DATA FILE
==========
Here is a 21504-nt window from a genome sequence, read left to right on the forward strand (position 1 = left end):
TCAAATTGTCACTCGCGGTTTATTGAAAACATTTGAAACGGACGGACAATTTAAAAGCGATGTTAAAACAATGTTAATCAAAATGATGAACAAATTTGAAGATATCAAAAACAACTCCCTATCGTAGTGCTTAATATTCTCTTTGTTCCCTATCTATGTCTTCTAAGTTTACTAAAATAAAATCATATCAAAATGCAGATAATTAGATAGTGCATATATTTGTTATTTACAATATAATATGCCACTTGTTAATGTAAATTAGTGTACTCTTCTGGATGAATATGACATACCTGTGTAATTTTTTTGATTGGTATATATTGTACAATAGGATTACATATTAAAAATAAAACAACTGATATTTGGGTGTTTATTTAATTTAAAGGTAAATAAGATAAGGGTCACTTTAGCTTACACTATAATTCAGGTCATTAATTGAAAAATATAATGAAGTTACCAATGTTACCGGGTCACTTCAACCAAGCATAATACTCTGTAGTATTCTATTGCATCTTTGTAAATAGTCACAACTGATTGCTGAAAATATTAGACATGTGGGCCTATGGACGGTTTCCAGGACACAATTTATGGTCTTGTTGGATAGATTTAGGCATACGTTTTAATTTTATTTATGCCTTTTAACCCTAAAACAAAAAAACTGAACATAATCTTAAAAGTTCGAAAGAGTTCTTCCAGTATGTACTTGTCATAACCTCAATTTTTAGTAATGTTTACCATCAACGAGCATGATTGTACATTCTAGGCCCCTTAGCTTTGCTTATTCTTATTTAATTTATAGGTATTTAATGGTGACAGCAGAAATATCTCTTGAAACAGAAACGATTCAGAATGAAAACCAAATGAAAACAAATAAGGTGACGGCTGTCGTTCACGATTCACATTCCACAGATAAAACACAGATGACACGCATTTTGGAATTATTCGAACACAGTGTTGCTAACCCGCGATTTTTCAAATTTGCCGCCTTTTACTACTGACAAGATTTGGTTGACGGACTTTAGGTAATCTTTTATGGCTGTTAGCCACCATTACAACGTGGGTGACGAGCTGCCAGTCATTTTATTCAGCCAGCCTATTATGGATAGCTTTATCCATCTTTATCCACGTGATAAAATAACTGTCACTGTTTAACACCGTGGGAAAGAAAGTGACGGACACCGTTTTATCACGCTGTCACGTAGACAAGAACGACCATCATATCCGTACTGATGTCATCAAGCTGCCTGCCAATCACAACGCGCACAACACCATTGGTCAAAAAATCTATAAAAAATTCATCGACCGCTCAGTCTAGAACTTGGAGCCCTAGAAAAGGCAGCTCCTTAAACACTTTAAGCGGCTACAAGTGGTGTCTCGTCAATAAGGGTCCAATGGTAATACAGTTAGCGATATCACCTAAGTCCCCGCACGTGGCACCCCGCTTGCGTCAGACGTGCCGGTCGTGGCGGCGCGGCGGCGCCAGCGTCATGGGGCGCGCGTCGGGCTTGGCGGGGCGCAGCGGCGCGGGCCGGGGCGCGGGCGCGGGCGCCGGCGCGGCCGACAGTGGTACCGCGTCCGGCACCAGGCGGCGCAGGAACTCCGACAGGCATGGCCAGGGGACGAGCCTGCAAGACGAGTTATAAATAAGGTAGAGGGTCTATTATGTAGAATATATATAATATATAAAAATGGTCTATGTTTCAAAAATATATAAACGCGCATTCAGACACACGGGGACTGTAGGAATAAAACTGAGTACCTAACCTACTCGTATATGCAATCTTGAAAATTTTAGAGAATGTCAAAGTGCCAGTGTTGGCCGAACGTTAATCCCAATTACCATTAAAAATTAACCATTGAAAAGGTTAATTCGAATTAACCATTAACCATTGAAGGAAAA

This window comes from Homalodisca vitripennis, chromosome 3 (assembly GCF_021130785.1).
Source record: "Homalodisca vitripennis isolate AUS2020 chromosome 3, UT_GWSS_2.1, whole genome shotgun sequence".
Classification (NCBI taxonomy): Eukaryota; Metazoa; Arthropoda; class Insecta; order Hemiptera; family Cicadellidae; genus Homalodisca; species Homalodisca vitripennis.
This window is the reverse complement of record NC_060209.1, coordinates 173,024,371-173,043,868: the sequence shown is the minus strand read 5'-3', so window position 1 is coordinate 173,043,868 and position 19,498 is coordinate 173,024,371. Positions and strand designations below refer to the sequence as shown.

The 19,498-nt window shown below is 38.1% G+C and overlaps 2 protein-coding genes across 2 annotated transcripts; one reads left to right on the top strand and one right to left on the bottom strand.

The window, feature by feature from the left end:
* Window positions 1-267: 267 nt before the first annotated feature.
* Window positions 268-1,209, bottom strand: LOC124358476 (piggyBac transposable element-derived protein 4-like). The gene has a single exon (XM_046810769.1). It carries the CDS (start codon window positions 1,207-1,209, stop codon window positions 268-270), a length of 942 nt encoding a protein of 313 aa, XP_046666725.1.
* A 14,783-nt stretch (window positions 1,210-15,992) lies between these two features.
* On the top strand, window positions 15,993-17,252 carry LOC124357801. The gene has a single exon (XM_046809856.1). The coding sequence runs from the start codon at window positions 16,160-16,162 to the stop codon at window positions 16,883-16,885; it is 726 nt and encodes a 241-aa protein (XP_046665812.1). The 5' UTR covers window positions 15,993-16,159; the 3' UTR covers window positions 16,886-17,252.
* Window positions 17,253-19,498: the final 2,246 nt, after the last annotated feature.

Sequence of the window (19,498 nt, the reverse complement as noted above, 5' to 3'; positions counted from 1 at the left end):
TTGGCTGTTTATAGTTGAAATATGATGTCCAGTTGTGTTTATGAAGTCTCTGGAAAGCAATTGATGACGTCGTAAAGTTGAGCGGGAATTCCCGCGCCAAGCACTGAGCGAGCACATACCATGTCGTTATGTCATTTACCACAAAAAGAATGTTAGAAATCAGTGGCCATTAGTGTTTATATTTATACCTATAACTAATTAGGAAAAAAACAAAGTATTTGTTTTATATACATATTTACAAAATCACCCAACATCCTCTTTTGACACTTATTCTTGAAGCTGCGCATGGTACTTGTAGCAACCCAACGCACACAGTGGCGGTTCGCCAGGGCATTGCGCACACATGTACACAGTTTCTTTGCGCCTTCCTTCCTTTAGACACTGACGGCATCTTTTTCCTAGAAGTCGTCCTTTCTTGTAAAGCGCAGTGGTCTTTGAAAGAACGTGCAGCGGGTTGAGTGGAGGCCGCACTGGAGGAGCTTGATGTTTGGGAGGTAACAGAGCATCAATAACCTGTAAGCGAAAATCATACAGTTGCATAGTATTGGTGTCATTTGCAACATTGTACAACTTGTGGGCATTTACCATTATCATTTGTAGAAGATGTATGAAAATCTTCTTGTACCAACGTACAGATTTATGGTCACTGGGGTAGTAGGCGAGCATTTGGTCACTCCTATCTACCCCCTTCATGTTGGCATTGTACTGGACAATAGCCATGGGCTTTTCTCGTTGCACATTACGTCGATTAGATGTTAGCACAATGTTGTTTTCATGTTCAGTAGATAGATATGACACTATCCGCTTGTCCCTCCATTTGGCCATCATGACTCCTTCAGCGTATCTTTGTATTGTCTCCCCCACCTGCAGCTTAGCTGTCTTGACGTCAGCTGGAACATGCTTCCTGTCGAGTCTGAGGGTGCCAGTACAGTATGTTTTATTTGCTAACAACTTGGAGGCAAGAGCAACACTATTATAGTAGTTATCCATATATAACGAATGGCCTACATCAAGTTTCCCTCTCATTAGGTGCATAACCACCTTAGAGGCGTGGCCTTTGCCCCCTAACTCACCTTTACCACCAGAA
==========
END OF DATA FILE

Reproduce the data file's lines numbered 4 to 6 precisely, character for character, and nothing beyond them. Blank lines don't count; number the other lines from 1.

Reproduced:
Source record: "Homalodisca vitripennis isolate AUS2020 chromosome 3, UT_GWSS_2.1, whole genome shotgun sequence".
Classification (NCBI taxonomy): Eukaryota; Metazoa; Arthropoda; class Insecta; order Hemiptera; family Cicadellidae; genus Homalodisca; species Homalodisca vitripennis.
This window is the reverse complement of record NC_060209.1, coordinates 173,024,371-173,043,868: the sequence shown is the minus strand read 5'-3', so window position 1 is coordinate 173,043,868 and position 19,498 is coordinate 173,024,371. Positions and strand designations below refer to the sequence as shown.